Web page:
Are you bored of common way to define background of the web pages by using only one image? If yes use the following script, which divides the page to two triangles and use separate images as each part background. Isn’t it interesting?

HTML
<!-- this script got from www.devanswer.com -->
<div class="div-one"></div> <div class="div-two"></div> <div class="overlay"></div> <div class="box"> <h1>Responsive Triangle Background Images</h1> </div> <link href='https://fonts.googleapis.com/css?family=Quicksand' rel='stylesheet' type='text/css'><a style="font-size: 8pt; text-decoration: none" target="_blank" href="http://www.devanswer.com">Developer Code</a>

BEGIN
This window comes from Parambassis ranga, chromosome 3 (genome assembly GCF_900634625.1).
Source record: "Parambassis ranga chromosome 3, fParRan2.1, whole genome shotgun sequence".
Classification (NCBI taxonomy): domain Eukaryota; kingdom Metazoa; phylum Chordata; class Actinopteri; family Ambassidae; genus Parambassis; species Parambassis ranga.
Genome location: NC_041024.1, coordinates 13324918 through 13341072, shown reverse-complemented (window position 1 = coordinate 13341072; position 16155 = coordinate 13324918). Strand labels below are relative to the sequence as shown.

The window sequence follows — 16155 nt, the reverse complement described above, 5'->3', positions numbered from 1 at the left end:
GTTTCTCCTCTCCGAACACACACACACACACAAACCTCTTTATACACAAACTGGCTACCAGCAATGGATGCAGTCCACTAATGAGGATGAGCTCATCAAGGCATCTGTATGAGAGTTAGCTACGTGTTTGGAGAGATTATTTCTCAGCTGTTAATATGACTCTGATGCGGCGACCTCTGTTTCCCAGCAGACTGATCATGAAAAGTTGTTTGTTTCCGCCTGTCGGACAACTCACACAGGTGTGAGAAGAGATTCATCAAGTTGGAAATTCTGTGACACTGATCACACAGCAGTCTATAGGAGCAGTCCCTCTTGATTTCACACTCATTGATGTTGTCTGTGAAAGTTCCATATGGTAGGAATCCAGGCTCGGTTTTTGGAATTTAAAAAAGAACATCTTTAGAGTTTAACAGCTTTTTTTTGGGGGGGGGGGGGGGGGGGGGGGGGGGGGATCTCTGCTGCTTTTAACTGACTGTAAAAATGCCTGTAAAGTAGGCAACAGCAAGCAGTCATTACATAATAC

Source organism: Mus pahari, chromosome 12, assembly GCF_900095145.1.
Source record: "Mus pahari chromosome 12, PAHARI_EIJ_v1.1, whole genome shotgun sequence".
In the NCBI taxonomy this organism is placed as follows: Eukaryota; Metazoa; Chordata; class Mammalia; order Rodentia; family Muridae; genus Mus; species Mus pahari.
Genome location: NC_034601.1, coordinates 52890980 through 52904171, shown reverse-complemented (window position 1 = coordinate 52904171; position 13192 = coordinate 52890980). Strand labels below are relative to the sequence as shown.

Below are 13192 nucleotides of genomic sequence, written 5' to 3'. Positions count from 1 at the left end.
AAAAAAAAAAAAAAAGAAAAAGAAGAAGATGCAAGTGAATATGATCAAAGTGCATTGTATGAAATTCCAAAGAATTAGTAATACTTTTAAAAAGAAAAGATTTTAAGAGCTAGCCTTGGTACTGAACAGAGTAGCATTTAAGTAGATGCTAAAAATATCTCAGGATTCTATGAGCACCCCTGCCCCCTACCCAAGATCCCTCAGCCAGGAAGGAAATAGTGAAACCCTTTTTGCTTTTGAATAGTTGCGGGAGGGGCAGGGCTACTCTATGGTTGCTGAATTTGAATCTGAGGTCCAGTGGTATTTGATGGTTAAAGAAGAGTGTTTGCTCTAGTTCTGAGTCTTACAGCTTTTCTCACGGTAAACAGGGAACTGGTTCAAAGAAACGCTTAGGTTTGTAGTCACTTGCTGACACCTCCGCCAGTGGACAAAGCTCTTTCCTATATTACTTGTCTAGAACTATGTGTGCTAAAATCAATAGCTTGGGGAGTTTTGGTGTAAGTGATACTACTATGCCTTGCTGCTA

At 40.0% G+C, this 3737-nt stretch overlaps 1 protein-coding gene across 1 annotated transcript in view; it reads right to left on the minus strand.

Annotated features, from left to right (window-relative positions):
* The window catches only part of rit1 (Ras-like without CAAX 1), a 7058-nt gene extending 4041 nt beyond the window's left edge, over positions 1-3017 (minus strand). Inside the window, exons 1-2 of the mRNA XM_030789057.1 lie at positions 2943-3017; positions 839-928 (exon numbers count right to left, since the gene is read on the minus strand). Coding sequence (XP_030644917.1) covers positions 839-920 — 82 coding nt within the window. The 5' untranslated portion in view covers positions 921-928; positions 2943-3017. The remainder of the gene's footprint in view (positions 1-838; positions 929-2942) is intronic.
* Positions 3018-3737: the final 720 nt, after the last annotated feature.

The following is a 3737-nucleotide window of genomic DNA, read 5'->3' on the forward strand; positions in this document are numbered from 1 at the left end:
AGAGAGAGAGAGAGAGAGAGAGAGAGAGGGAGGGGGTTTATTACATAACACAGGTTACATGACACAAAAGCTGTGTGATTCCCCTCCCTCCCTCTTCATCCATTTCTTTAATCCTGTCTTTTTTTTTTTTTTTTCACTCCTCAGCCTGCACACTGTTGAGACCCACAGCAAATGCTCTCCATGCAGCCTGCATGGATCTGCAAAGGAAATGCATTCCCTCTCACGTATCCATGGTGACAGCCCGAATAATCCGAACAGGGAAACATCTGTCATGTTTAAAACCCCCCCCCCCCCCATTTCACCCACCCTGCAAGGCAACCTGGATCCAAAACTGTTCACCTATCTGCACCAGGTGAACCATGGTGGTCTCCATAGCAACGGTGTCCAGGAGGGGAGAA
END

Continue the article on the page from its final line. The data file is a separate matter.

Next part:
CSS
.div-one {
  background:red;
  width: 100vw;
  height: 100vh;
   background: url('http://devanswer.com/codes/files/background-1.jpg');
  width: 100vw;
  height: 100vh;
  background-repeat:no-repeat;
  background-size:cover;
  background-position:center;
}

.div-two {
  -webkit-clip-path: polygon(100vw 0, 0% 100%, 100vw 100vh);
  clip-path: polygon(100vw 0, 0% 100vh, 100vw 100vh);
  background: url('http://devanswer.com/codes/files/background-2.jpg');
  width: 100vw;
  height: 100vh;
  background-repeat:no-repeat;
  background-size:cover;
  background-position:bottom;
}

body {
  margin: 0;
}
div {
  position: absolute;
}

/* Decoration */

.overlay {
  width: 100vw;
  height: 100vh;
  background: rgba( 0, 0, 0, 0.3)
}

.box {
  position: absolute; 
  top: 50%; 
  left: 50%; 
  transform:translate(-50%, -50%); 
  text-align: center; color: rgba(250, 250, 250, 0.8); 
  border: 4px double rgba(250, 250, 250, 0.2)
}

.box h1 {
  font-size: 11vh; 
  padding: 0 1em; 
  font-family: Quicksand;
}